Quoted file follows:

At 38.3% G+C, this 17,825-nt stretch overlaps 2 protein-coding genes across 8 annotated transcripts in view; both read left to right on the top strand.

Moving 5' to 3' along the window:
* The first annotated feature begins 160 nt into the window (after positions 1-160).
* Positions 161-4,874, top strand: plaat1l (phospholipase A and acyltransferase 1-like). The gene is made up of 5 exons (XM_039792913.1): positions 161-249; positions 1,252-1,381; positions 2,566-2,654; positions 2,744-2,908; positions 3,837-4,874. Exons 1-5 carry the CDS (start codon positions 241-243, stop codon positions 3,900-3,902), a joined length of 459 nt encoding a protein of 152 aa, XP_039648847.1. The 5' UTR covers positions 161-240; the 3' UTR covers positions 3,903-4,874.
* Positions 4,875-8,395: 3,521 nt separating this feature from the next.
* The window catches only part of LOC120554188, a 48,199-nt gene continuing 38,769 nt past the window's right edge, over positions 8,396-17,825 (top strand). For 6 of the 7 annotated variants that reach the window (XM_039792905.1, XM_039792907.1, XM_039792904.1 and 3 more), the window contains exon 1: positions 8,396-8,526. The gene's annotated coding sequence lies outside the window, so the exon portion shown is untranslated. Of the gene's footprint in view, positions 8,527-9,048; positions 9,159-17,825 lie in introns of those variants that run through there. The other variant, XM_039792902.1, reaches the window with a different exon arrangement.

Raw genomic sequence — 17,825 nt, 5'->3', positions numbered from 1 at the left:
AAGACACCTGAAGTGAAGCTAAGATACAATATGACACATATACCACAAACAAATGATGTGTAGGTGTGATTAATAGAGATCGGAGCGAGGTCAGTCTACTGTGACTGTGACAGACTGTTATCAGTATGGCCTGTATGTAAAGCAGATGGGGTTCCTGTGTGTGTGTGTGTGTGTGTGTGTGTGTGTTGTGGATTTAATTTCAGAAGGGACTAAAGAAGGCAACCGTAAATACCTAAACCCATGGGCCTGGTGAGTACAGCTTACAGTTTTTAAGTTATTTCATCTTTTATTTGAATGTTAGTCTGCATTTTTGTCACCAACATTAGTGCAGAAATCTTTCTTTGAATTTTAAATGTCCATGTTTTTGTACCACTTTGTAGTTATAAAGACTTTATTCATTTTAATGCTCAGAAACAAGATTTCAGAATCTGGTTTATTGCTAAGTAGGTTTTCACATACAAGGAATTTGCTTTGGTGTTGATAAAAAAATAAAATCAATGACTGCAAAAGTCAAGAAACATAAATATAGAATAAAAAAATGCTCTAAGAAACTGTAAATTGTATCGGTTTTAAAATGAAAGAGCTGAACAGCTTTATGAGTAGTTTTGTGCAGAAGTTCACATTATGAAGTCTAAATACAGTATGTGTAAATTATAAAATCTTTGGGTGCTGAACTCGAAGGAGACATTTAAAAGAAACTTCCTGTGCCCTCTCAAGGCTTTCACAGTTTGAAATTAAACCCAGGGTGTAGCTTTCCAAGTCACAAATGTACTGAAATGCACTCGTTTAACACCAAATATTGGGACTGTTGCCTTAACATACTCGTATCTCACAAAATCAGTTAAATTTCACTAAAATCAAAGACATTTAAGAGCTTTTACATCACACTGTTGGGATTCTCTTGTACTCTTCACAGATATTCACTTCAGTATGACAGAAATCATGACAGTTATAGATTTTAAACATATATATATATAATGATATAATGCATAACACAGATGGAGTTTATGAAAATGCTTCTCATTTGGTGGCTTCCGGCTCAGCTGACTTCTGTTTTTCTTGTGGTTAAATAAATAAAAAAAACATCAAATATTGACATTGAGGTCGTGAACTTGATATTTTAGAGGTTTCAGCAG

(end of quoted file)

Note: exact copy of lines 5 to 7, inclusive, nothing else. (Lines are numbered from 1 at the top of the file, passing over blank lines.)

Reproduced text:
* Positions 4,875-8,395: 3,521 nt separating this feature from the next.
* The window catches only part of LOC120554188, a 48,199-nt gene continuing 38,769 nt past the window's right edge, over positions 8,396-17,825 (top strand). For 6 of the 7 annotated variants that reach the window (XM_039792905.1, XM_039792907.1, XM_039792904.1 and 3 more), the window contains exon 1: positions 8,396-8,526. The gene's annotated coding sequence lies outside the window, so the exon portion shown is untranslated. Of the gene's footprint in view, positions 8,527-9,048; positions 9,159-17,825 lie in introns of those variants that run through there. The other variant, XM_039792902.1, reaches the window with a different exon arrangement.

Raw genomic sequence — 17,825 nt, 5'->3', positions numbered from 1 at the left: